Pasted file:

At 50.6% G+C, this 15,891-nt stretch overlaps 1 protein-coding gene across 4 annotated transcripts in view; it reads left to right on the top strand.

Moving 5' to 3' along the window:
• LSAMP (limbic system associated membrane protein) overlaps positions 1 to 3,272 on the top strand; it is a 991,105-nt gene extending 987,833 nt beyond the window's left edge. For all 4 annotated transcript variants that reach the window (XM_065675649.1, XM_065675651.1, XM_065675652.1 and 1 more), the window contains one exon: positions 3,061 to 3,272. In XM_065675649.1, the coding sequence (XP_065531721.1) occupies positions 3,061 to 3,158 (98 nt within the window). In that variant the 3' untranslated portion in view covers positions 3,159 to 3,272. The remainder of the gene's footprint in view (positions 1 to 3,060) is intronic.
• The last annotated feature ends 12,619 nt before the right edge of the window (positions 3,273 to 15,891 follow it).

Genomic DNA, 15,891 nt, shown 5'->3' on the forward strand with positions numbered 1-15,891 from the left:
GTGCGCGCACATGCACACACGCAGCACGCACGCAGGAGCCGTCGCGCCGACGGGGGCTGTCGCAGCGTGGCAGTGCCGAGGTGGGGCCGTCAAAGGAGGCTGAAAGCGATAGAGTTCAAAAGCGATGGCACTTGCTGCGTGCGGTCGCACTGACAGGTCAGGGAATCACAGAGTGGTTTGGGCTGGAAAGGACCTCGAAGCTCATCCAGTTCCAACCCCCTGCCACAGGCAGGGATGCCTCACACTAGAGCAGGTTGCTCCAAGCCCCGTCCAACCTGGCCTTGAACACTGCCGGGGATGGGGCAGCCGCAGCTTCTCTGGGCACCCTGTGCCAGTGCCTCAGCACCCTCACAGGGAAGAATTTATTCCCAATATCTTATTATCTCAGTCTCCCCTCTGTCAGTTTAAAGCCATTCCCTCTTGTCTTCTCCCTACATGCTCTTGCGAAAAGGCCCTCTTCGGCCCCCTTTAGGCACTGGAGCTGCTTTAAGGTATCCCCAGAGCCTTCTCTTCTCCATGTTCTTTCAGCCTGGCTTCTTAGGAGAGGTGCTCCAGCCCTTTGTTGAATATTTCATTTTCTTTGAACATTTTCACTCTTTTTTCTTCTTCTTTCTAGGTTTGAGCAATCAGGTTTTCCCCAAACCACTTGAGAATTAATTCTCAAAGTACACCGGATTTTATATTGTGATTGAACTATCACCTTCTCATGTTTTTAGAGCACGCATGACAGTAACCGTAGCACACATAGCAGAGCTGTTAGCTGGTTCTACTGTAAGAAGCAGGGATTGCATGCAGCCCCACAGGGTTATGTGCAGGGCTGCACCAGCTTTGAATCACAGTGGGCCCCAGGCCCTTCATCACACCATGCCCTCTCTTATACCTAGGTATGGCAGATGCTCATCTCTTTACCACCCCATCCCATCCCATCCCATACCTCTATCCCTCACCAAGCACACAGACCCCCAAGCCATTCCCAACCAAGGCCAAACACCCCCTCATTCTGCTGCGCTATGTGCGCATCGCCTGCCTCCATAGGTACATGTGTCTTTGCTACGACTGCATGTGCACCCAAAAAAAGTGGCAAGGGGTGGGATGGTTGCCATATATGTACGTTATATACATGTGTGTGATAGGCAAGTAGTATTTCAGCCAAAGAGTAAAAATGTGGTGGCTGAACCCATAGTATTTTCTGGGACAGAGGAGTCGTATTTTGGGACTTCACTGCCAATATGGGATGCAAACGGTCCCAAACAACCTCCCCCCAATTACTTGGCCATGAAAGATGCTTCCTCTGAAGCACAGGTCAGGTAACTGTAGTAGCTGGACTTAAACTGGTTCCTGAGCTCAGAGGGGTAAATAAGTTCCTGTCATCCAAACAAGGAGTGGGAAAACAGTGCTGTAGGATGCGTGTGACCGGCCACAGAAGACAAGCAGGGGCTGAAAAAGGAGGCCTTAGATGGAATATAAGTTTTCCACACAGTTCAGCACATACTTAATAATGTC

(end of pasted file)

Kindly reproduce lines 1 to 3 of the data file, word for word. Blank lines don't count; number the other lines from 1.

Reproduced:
At 50.6% G+C, this 15,891-nt stretch overlaps 1 protein-coding gene across 4 annotated transcripts in view; it reads left to right on the top strand.

Moving 5' to 3' along the window:
• LSAMP (limbic system associated membrane protein) overlaps positions 1 to 3,272 on the top strand; it is a 991,105-nt gene extending 987,833 nt beyond the window's left edge. For all 4 annotated transcript variants that reach the window (XM_065675649.1, XM_065675651.1, XM_065675652.1 and 1 more), the window contains one exon: positions 3,061 to 3,272. In XM_065675649.1, the coding sequence (XP_065531721.1) occupies positions 3,061 to 3,158 (98 nt within the window). In that variant the 3' untranslated portion in view covers positions 3,159 to 3,272. The remainder of the gene's footprint in view (positions 1 to 3,060) is intronic.